Saving Our Hertiage
As new life is being breathed into the disused All Saints Church at Hawkhurst, a local roofing firm is ensuring that the building has a watertight future.
The Grade 2 listed former chapel-at-ease in the Highgate conservation area was built by Gothic Revival architect Sir Gilbert Scott in 1861. Now, following 20 years of dereliction, it is being converted to residential use.
“The spire and roof were seriously dilapidated from the years free of occupation as well as some incidents of vandalism,” says Wayne Wills, of Ashford and Cranbrook Roofing.
The sandstone building’s tower rising into a broach spire (having triangular faces at the base) is a notable local landmark. Work on the spire, using western red cedar shingles, began in July last year and took about two months. The main roofing work was expected to be completed this summer, having had to fit around other on-site development.
Wayne’s brother John, a heritage roofer and master lead worker, has been the main man on the job. He was able to refit some of the existing clay handmade Kent peg tiles mixed in with some new ones.
“It was a complete overhaul of both spire and roof,” says Wayne. “Work on the roof entailed the addition of over-rafter insulation to enable exposure of as much of the original internal structure as possible.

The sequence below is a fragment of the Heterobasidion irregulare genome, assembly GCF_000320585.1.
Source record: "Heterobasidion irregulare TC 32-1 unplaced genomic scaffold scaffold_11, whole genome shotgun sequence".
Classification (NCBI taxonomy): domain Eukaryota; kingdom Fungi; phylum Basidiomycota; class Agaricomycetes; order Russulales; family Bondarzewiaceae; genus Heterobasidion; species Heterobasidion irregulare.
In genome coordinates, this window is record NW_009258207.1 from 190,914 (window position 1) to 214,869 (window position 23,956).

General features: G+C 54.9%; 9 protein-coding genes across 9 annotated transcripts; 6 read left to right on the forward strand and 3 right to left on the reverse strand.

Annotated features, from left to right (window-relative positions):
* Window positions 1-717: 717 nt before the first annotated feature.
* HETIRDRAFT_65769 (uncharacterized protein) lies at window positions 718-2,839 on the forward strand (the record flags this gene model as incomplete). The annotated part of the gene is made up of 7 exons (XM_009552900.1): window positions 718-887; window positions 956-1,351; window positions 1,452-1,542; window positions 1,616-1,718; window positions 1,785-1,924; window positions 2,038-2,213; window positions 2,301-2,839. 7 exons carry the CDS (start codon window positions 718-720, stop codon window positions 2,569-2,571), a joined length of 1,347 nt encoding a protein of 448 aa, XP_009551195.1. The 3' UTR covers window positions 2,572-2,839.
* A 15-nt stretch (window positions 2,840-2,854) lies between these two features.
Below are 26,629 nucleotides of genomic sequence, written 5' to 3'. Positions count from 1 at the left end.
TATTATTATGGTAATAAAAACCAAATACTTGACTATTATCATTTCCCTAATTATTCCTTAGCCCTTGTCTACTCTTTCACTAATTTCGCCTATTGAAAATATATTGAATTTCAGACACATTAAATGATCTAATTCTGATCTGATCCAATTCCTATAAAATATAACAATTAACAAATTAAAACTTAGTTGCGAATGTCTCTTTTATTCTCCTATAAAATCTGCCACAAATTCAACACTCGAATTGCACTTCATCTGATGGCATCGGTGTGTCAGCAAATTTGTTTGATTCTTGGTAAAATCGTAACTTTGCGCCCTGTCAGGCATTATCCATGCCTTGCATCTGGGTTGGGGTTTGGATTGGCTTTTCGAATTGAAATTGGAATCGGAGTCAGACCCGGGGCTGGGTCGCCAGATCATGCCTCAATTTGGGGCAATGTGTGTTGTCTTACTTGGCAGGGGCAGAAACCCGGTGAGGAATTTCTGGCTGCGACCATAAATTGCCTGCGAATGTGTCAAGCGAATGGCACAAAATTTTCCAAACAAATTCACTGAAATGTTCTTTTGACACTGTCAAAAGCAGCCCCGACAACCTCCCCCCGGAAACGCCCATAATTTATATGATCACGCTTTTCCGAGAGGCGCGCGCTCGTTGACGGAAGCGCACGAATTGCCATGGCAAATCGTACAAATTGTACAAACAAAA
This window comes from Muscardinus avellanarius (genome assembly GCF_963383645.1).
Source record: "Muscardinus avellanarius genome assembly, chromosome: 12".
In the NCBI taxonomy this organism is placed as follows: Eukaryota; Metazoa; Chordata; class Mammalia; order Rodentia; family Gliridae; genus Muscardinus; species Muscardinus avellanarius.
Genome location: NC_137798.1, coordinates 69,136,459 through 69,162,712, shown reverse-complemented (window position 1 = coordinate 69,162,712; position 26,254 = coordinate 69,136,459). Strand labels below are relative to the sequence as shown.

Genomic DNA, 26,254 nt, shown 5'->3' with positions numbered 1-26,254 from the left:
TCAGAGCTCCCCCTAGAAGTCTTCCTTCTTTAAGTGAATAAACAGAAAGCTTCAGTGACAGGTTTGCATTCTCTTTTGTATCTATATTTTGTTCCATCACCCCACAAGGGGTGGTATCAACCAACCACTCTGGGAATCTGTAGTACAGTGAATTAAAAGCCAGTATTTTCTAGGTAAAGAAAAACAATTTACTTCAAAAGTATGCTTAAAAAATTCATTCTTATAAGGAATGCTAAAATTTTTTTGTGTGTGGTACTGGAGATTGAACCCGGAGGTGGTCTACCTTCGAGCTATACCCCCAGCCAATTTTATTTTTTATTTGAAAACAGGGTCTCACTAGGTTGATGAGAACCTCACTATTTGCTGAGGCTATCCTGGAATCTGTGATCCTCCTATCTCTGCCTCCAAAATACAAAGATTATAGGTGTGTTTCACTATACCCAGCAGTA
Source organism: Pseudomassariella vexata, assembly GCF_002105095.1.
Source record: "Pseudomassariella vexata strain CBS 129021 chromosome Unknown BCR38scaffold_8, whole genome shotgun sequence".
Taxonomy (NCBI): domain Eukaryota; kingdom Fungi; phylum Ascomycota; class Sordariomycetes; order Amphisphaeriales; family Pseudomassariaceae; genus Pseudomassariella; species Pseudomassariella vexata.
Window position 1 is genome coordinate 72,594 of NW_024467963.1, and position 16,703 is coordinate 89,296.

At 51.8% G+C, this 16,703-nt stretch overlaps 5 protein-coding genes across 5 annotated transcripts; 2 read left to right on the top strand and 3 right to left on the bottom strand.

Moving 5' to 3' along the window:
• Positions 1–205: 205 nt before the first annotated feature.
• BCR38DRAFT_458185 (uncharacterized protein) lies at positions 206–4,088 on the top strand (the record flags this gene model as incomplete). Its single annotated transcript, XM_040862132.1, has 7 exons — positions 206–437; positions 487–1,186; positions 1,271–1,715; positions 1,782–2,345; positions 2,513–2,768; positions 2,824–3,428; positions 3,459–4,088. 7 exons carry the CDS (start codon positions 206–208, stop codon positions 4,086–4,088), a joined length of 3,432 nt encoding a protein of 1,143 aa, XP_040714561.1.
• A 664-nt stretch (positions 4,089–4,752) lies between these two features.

“We also made bespoke lead surrounds to 23 cast-iron heritage-style rooflights, and we had a specially-made clay feature ridge sympathetic to the original appearance.” He adds that in situ stonework had to be maintained, and a scheme of work was agreed with local heritage consultants.
Ashford and Cranbrook Roofing is very much a family firm, founded by Albert Edward Wills in about 1910. Wayne, now managing director, joined his father Derek in the business in 1994 and brothers John and Michael work with him. His son Harry is now training as a heritage roofer in the craft of peg tiling. “The family business has been our lives and careers,” says Wayne.
Kentish peg tiling is a speciality of the firm, though they work with slate too. Kentish pegs are smaller than normal tiles, which means they require more care.
“We work on listed, heritage and buildings of outstanding beauty or importance and cover Kent and the surrounding counties. Among architectural colleagues we are known and respected, which gives us the pleasure of working on some of the county’s most beautiful ecclesiastical buildings.”
The company has won awards for its work, but Wayne is prouder of its community and customer reputation.
“Working on outstanding beautiful buildings of significant age, and helping to maintain them for future generations is all the reward we need. There is no better feeling than knowing you have saved a heritage building from dilapidation and ruin for future people to enjoy.”